Monday, December 9, 2013
By Bill Nemitz email@example.com
ABOARD THE SEA HUNTER — The Maine relief ship Sea Hunter, free of a 12-day Coast Guard ''hold order,'' finally set sail for Haiti early Tuesday.
Aboard the Sea Hunter, deckhand Nick Snyer of Hopkinton, Mass., watches the sun rise Tuesday as the Maine vessel sails toward Haiti.
''Here we go, boys. We're going to Haiti!'' said Capt. Gary Esper as the 220-foot treasure-salvage ship weighed anchor at 4:46 a.m. in calm seas off Miami's South Beach.
So began the final leg of the humanitarian mission to bring some 200 tons of relief supplies, almost half donated by Mainers, to an orphanage and others in the southern coastal city of Les Cayes.
Ship owner Greg Brooks awakened the crew at 3:30 a.m. after rough seas had improved sufficiently to raise the ship's tender, the Mini Me, aboard the main deck.
The Sea Hunter then departed. By 6:30 p.m., the ship was nearing the Old Bahama Channel between Cuba and the Bahamas.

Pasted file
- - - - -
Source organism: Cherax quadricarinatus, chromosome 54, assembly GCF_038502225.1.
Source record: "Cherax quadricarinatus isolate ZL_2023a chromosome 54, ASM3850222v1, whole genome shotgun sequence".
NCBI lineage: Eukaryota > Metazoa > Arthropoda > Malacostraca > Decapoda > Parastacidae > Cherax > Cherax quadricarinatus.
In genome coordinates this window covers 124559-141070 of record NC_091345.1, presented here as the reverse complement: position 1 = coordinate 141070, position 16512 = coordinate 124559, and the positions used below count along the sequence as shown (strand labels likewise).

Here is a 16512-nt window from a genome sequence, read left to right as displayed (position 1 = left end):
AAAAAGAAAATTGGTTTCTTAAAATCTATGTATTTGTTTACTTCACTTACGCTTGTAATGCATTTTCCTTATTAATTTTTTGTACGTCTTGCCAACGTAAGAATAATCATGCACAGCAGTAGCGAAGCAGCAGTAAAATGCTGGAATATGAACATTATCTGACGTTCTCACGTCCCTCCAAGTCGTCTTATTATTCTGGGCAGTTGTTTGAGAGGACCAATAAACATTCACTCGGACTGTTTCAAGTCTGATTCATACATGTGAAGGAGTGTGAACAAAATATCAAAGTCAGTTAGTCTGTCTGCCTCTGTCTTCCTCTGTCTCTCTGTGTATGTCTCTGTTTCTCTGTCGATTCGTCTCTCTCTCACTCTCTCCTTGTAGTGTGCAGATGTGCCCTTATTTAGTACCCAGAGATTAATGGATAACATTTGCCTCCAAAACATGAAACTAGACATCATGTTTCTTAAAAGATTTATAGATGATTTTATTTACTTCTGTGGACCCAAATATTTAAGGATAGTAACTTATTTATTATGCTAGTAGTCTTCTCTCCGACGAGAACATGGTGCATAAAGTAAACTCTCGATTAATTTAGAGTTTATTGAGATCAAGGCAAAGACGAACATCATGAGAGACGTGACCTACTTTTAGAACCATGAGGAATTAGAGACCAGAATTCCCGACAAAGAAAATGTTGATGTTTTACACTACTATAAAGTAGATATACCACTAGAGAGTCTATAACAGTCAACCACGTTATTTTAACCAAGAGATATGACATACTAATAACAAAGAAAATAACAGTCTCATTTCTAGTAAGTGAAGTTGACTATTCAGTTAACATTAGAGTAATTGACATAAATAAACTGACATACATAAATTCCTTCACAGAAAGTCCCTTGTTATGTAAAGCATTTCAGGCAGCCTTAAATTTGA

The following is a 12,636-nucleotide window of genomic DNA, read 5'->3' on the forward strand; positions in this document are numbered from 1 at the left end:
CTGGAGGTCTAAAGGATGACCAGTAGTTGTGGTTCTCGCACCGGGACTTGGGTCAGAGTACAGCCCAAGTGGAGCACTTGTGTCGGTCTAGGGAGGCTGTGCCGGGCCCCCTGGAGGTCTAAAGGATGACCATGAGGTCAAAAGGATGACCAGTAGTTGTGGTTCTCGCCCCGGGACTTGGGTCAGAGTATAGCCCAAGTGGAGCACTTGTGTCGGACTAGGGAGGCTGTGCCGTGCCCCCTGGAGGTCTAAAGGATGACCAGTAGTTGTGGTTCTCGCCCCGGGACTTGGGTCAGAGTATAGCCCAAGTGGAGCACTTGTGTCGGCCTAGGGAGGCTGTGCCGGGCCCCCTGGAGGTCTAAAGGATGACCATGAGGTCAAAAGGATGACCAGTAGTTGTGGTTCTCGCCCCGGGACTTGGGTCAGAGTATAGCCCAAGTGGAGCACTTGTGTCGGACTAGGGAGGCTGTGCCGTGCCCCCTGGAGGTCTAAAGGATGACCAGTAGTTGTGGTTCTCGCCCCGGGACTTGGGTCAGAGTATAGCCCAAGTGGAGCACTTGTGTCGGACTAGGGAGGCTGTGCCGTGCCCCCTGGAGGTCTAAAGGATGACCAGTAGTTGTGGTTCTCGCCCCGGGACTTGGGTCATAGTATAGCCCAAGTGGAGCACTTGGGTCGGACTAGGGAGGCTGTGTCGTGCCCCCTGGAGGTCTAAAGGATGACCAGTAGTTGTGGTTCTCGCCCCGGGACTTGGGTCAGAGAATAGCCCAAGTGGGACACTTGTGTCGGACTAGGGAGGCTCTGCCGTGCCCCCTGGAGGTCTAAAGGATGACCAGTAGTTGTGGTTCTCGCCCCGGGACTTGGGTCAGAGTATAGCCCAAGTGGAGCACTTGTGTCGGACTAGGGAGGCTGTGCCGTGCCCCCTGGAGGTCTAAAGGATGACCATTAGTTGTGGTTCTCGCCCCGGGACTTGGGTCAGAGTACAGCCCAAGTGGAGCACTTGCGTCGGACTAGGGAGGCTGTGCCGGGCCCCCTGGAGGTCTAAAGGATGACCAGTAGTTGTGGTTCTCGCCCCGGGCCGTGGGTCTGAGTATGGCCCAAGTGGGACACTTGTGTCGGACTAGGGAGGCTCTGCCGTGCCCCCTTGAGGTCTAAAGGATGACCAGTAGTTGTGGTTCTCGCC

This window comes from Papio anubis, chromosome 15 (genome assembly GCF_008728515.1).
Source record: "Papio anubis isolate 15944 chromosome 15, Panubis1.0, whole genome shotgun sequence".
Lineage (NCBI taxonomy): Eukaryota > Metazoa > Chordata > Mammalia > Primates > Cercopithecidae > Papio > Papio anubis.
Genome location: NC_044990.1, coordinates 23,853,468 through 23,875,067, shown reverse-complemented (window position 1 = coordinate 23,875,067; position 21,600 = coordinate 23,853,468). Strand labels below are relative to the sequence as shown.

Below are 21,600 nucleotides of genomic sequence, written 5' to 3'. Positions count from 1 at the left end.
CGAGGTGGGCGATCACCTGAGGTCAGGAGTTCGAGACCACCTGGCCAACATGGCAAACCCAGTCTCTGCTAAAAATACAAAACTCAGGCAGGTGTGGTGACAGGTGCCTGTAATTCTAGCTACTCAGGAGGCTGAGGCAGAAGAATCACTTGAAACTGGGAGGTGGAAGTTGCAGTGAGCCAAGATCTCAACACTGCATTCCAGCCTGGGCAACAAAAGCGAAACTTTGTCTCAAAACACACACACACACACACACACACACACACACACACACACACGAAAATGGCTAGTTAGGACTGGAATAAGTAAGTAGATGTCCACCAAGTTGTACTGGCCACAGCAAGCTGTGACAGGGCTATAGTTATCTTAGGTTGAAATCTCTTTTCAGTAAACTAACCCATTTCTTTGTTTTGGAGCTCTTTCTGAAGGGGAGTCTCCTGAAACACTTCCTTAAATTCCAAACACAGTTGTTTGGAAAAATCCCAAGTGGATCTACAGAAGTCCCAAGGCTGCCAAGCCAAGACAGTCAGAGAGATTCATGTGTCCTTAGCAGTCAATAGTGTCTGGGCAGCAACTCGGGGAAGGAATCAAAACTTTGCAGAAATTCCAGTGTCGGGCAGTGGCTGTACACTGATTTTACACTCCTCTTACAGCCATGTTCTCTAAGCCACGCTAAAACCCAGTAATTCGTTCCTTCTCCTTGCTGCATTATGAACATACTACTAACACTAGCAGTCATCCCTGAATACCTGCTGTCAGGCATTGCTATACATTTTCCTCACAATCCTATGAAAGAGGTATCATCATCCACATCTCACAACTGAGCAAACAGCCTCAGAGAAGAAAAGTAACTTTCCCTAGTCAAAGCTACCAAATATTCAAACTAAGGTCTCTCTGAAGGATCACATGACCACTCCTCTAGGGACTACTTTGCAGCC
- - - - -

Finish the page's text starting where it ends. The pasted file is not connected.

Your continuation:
''I think it's going to be good the whole ride,'' Esper said after consulting the 72-hour weather forecast.
He said the ship should arrive in the Haitian port of Miragoane by late Thursday. The Sea Hunter will offload 10 containers, a medical mobile unit and a solar-powered water desalinator before sailing to Les Cayes.
Most of the supplies are destined for Hope Village, an orphanage and assistance program operated by a Lewiston native, the Rev. Marc Boisvert.
Boisvert said the Sea Hunter's arrival will mark the first significant aid delivery to Haiti's south coast since a 7.0-magnitude earthquake struck the country Jan. 12.
In his daily blog posting Monday (pwojeespwa.blogspot.com), Boisvert noted that the food, clothing, medical and other supplies will go far beyond Hope Village.
''There's a place in town for abandoned infants, there's Mother Teresa's place, there's (Sister) Flora's small orphanage, thirteen other orphanages, several small clinics, poor families and the St. Vincent de Paul Society here in town,'' he wrote.
Families hosting quake survivors, and refugees in a tent city in Les Cayes, also will share the supplies.
''So, you see,'' Boisvert wrote, ''there's a whole lotta folk who are happy to hear that our ship will finally be coming in!''
The Sea Hunter is now in the 24th day of its journey from Portland to Les Cayes.
Columnist Bill Nemitz can be contacted at 791-6323 or at: firstname.lastname@example.org